From hemorrhoids to The Gap, a recent history of subway advertisingBy
As I’ve walked through the Times Square subway each morning this summer on my way to work, I’ve noticed that the full station ads have seemingly been dormant. Throughout June, the billboards promoted BBC America’s “Copper” show, but after that, the pipeline dried up. The 42nd St. Shuttle cars are decked out in soccer adverts, but it’s noticeable that the in-station ads are due for a refresh.
Twenty or even ten years ago, New Yorkers would have been shocked by the concept of station advertising. After the heydays of the 1950s, MTA advertising hit the skids. We had Julio and Marisol, Dr. Zizmor and a bunch of ESL classes. While some of those persist today, they’ve been joined by Madison Avenue’s bigger accounts. Anheuser-Busch and ABC now buy out full car spots while Sleepy’s now has banners on the outsides of some train cars. Even Metrocards now carrying advertising, and big names such as The Gap and Audible.com are forking over big bucks for the spots.
Recently, while researching another piece, I came across a great story from the early 1990s about the MTA’s advertising or lack thereof. Published by The Times in July of 1991, it explored why the subway ads were so bad. Here’s how Douglas Martin summarized the situation:
Reading the advertising cards posted over the fluorescent panels certainly adds to this perception, and must suggest to visitors that New York subway riders roam a daily hell far grimmer than even the worst graffiti of yesteryear. Those suffering from hemorrhoids or anal warts can find any number of laser-packing doctors with phone numbers like M-D-T-U-S-C-H. Those needing their torn ear lobes resewn, their roaches removed, their AIDS diagnosed, their doctors sued, find succor. “Who cares if you’ve been mugged?” asks a Victim Services Agency ad illustrated with a picture of a woebegone chap wearing smashed glasses…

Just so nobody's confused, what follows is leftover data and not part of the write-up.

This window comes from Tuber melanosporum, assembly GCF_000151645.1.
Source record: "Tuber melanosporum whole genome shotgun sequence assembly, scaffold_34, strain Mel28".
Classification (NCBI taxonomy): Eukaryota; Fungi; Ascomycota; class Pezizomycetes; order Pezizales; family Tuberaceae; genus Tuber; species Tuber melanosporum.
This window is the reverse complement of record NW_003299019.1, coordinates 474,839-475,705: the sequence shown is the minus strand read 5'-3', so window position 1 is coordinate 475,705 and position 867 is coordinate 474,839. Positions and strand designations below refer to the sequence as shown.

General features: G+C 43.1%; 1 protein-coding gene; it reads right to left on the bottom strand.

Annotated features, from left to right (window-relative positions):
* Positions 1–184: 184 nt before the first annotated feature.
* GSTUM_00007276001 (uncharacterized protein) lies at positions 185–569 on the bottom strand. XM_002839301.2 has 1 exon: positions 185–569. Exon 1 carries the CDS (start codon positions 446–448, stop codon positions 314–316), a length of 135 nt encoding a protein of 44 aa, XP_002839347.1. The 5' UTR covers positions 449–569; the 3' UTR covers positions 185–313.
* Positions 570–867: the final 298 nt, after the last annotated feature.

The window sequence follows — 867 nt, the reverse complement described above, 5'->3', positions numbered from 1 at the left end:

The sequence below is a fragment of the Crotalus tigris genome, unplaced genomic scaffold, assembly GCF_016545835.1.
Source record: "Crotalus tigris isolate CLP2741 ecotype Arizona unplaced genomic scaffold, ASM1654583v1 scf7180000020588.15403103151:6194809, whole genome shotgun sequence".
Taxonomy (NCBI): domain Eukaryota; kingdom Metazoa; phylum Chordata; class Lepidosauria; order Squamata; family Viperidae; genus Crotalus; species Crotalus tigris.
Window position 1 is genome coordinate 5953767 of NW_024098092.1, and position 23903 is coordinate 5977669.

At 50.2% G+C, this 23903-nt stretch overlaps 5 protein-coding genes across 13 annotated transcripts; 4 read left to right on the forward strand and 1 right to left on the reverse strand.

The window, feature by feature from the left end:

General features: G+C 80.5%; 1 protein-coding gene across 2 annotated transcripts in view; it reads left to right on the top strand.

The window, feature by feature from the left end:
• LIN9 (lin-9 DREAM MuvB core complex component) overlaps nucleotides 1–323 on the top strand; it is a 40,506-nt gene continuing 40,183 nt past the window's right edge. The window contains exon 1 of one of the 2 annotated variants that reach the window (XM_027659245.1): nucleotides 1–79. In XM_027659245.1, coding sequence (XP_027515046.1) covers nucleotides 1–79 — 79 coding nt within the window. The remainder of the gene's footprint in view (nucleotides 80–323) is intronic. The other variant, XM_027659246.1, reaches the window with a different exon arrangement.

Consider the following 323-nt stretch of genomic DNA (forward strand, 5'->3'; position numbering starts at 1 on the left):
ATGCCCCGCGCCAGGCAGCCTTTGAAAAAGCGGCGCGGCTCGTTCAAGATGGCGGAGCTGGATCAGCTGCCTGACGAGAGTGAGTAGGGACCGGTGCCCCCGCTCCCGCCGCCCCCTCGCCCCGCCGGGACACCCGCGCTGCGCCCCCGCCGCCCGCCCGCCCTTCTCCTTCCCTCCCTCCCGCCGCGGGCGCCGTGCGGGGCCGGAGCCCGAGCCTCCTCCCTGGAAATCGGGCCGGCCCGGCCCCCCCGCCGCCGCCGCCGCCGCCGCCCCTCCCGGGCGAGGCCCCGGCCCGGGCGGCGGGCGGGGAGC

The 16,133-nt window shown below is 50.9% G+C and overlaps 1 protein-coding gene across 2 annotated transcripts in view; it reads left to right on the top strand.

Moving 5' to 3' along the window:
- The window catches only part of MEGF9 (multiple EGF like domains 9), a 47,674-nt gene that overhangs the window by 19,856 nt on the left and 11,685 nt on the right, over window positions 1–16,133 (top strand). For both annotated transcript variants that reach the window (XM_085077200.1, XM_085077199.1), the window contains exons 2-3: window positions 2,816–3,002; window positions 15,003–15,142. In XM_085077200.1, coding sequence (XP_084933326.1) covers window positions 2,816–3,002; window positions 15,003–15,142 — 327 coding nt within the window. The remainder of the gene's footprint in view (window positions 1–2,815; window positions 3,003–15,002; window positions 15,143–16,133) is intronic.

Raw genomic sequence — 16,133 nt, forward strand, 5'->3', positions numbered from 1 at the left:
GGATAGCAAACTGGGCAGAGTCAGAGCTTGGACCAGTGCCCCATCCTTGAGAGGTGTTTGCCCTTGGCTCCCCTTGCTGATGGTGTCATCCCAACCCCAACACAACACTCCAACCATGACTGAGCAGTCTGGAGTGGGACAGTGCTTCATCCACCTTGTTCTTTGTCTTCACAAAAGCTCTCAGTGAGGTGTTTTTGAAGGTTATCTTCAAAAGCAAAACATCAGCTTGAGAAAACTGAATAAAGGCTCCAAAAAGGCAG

While no one disputes the need many have for the products advertised, the dismal view of urban life that looms over every commuter is part of a long, slow transition from the 1950′s, when subways carried national and department store ads as a matter of course. It is not a phenomenon anybody relishes, including the people who run the subways. “Through the years, the advertising is less tasteful, if you will,” said Henry Rissmeyer, acting director of marketing and corporation communications for the Metropolitan Transit Authority. “Part of that is a perception of riders of the subway, one shared by advertisers.”
He thinks the reason is related to the fact that few Madison Avenue ad types — and he was one once — venture into the subway. “Most are reimbursed for cabs,” he said. Subway ads, he says, are “an afterthought.”
They might be missing a very big and very cheap opportunity. Each business day, some 3.5 million people ride the subways. Over a month, more than 5 million people can be reached. That, says the man in charge of selling advertising space, adds up to more New Yorkers than might be reached by running commercials on all three networks simultaneously. “It’s so inexpensive, people refuse to believe it,” said Rick Del Mastro, president of Gannett Transit, the subsidiary of the Gannett communications empire whose bid won it the right to manage subway advertising. “And guess what? The doors close and you’re locked in.”
The article from 22 years ago portends video ads — a technology ever coming soon. New clocks were to provide 10 full-color ads per minute and train traffic information with an eye toward bringing rotation ad screens to the interior of the city’s subway cars. These days, such video screens are slowly escaping the pilot program label while some of the new R160s have space for video ads but no commercials in rotation. Some things change over the decades; some do not.
Meanwhile, the MTA’s advertising program has been a recent success story. Ridership has exploded upward since that 1991 article, and Transit, with over 5 million captive riders a day, now brings in $120 million annually in advertising revenue. It’s been a long, slow climb with untapped potential sitting out there, but we’re no longer subjected to hemorrhoids or roaches. Rather, we have station names and Metrocard ads instead.